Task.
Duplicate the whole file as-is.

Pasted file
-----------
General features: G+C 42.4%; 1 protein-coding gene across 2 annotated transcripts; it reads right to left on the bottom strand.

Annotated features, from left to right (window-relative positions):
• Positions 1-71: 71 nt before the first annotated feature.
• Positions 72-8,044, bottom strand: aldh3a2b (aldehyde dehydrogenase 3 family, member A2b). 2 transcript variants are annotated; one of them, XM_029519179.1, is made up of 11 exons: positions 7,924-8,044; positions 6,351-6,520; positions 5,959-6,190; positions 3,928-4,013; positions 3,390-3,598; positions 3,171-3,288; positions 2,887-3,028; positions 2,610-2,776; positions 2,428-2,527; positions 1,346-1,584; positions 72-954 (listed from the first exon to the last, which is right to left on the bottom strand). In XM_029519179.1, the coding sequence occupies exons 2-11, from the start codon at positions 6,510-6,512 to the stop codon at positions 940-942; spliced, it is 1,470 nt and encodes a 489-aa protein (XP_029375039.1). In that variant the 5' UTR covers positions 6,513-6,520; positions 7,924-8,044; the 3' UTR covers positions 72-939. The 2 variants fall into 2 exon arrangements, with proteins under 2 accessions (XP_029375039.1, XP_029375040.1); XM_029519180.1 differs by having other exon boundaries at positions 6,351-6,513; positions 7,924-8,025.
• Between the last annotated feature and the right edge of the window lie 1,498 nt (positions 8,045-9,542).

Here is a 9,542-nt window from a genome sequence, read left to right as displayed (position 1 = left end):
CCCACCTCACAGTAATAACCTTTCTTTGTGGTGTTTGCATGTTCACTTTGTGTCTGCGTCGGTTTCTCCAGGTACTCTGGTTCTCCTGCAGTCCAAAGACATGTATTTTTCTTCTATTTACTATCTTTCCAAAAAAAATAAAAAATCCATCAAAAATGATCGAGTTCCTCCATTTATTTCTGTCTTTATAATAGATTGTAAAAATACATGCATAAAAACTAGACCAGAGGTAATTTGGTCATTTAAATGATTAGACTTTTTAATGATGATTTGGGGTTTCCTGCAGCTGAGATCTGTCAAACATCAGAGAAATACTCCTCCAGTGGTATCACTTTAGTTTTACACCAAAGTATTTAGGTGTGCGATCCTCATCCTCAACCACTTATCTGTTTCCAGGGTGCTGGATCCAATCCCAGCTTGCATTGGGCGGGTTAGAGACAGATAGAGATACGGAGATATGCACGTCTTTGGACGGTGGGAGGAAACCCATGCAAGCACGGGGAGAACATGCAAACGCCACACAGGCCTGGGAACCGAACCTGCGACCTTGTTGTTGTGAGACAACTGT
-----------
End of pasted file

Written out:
General features: G+C 42.4%; 1 protein-coding gene across 2 annotated transcripts; it reads right to left on the bottom strand.

Annotated features, from left to right (window-relative positions):
• Positions 1-71: 71 nt before the first annotated feature.
• Positions 72-8,044, bottom strand: aldh3a2b (aldehyde dehydrogenase 3 family, member A2b). 2 transcript variants are annotated; one of them, XM_029519179.1, is made up of 11 exons: positions 7,924-8,044; positions 6,351-6,520; positions 5,959-6,190; positions 3,928-4,013; positions 3,390-3,598; positions 3,171-3,288; positions 2,887-3,028; positions 2,610-2,776; positions 2,428-2,527; positions 1,346-1,584; positions 72-954 (listed from the first exon to the last, which is right to left on the bottom strand). In XM_029519179.1, the coding sequence occupies exons 2-11, from the start codon at positions 6,510-6,512 to the stop codon at positions 940-942; spliced, it is 1,470 nt and encodes a 489-aa protein (XP_029375039.1). In that variant the 5' UTR covers positions 6,513-6,520; positions 7,924-8,044; the 3' UTR covers positions 72-939. The 2 variants fall into 2 exon arrangements, with proteins under 2 accessions (XP_029375039.1, XP_029375040.1); XM_029519180.1 differs by having other exon boundaries at positions 6,351-6,513; positions 7,924-8,025.
• Between the last annotated feature and the right edge of the window lie 1,498 nt (positions 8,045-9,542).

Here is a 9,542-nt window from a genome sequence, read left to right as displayed (position 1 = left end):
CCCACCTCACAGTAATAACCTTTCTTTGTGGTGTTTGCATGTTCACTTTGTGTCTGCGTCGGTTTCTCCAGGTACTCTGGTTCTCCTGCAGTCCAAAGACATGTATTTTTCTTCTATTTACTATCTTTCCAAAAAAAATAAAAAATCCATCAAAAATGATCGAGTTCCTCCATTTATTTCTGTCTTTATAATAGATTGTAAAAATACATGCATAAAAACTAGACCAGAGGTAATTTGGTCATTTAAATGATTAGACTTTTTAATGATGATTTGGGGTTTCCTGCAGCTGAGATCTGTCAAACATCAGAGAAATACTCCTCCAGTGGTATCACTTTAGTTTTACACCAAAGTATTTAGGTGTGCGATCCTCATCCTCAACCACTTATCTGTTTCCAGGGTGCTGGATCCAATCCCAGCTTGCATTGGGCGGGTTAGAGACAGATAGAGATACGGAGATATGCACGTCTTTGGACGGTGGGAGGAAACCCATGCAAGCACGGGGAGAACATGCAAACGCCACACAGGCCTGGGAACCGAACCTGCGACCTTGTTGTTGTGAGACAACTGT